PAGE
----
When it comes to a new mascot-focused racing game, it's hard not to make comparisons to Mario Kart, undisputed king of the genre. Still going strong since its first iteration in 1992 (!), most of the kart racing conventions we take for granted either came straight from Nintendo's series, or were at least popularised there.
If a game is focused on a cast of existing video game characters, collecting boxes filled with items, and chaotically fighting to the front of the pack, then Mario Kart looms large. To stand out, you need something unique. Sega and Sumo Digital are putting its faith in co-operative mayhem being that special ingredient for Team Sonic Racing.
After several hours playing, I feel they might just be on to something.
At its core Team Sonic Racing still owes much to the Mario Kart template. It's chaotic, there's light customisation, and there are various items to help you speed up or screw over other racers. The team racing mechanic, however, makes it a fundamentally different experience to play – providing you're playing with other humans, that is.
In Team Sonic Racing you race as part of a team of three. While your individual finishing position in the race is recorded, it's a team that wins, based on the amount of points they've accrued (awarded based on each member's finishing position) rather than the individual player. It means that you could come first, but if your teammates come 11th and 12th, then your team's probably coming last overall. The team is everything: leaving your friends behind is penalised more heavily than losing a few positions yourself.
To this end the game has some smart new ideas for team mechanics. As you drive along the race track, you leave a glowing trail behind that's visible only to your teammates. If they drive through it, they'll be rewarded with a speed boost. If you're in the lead, you can lay out an optimal path for them to follow, demonstrate where shortcuts are located, and provide the team an extra burst of energy. If you race too far ahead, however, your fellow racers will lose out on this benefit. By driving closely past another member of your team you can also get a bit more of a boost.
Basically, if you race as a pack then you'll all go much faster.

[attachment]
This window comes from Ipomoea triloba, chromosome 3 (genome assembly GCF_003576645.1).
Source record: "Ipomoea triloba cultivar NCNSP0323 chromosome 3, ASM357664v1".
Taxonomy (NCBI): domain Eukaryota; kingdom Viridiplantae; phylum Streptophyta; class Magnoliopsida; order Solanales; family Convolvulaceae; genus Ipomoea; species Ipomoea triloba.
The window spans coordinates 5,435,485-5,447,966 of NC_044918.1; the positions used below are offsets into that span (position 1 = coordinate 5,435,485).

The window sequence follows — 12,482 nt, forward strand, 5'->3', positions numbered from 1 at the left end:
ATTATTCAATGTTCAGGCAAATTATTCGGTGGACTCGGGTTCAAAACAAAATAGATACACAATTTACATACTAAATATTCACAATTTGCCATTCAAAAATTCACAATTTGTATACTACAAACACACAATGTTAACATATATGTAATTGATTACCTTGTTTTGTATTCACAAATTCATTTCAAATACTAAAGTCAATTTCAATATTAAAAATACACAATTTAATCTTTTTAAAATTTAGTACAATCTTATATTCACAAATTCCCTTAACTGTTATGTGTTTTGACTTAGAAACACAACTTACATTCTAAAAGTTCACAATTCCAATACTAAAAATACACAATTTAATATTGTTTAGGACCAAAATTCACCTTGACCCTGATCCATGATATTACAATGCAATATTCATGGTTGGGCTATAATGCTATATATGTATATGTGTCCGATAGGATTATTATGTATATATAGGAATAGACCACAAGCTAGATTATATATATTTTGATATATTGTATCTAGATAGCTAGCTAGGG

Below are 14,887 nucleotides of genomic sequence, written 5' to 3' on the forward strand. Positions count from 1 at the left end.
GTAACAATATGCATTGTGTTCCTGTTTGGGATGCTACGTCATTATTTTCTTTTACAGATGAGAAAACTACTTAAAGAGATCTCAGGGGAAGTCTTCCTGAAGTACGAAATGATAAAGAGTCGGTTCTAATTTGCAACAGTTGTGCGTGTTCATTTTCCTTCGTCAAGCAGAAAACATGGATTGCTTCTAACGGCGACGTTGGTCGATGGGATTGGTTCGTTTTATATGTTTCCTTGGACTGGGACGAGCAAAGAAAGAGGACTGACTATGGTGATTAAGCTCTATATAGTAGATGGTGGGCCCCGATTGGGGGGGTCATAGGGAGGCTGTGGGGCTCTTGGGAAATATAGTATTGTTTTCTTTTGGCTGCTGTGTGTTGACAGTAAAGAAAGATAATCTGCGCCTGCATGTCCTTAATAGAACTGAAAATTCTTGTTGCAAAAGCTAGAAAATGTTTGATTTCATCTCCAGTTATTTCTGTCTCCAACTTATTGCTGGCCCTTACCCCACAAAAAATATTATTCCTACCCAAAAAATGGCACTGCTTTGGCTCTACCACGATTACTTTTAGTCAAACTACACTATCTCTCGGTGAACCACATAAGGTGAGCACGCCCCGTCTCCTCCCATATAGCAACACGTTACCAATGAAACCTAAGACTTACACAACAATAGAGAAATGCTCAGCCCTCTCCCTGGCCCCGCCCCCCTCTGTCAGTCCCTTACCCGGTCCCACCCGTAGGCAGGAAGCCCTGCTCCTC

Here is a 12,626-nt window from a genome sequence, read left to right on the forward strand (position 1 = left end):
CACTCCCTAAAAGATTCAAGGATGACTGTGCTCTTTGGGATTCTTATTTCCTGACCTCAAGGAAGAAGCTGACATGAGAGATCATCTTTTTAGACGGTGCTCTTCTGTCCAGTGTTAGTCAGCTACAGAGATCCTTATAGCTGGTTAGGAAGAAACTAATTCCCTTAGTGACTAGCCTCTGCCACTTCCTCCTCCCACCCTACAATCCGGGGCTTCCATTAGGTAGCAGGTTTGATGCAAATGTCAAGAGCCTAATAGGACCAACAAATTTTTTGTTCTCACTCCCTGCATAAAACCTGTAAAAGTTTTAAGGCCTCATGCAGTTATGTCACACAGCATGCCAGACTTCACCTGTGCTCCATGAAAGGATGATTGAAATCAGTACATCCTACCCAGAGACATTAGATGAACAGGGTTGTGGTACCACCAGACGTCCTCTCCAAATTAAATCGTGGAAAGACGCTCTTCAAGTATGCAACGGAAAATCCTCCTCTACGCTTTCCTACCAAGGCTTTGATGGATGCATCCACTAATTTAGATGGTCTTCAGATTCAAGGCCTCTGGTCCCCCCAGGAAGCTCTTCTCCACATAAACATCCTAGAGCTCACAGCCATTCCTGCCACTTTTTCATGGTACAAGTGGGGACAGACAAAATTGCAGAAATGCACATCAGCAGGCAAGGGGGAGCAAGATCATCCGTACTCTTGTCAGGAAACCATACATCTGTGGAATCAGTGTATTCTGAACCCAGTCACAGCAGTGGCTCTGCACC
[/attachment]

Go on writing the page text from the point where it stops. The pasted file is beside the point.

Additionally, players within a team can share their items, offering them to another team member, or requesting them if needed. If one teammate is considerably ahead, they can pass items back to others lagging behind in order to give them help climbing back through the pack.
Finally, and perhaps more importantly than either of the above, each team has a shared meter that allows for a massive boost of speed. Driving in that slipstream, passing close to your team, or sharing your items builds up this meter and, when filled, it can be triggered to give the whole team some serious oomph. The way that these co-operation mechanics are incentivised beyond just their base utility, and build towards something greater, makes their use in every race pretty much essential.
At a recent preview event I played a build of Sonic Team Racing that seemed pretty feature complete. There was a wide variety of modes unlocked, as well as the game's full roster of tracks, racers, and kart customisation components. There were a couple of modes of particular note.
I got to play a little of Team Sonic Racing's story mode campaign, which was a little light on narrative depth but did offer some reasons to play. The plot of the game basically seems to be that a mysterious stranger invited Sonic and his friends to a big car racing competition, with the winning racer being allowed to keep their car as a prize. It's all a bit suspect: you can see from the start something's up. The narrative of a kart game isn't enormously crucial, of course, but it's nice that there's at least something pulling forward story mode progression.
Story mode races are played with two AI teammates, and each race has three specific bonus objectives which can be completed to earn stars. These might range from boosting a certain number of times, to passing a certain number of items to other players, and seem designed to help encourage both smarter play and a deeper understanding of the importance of the team mechanics.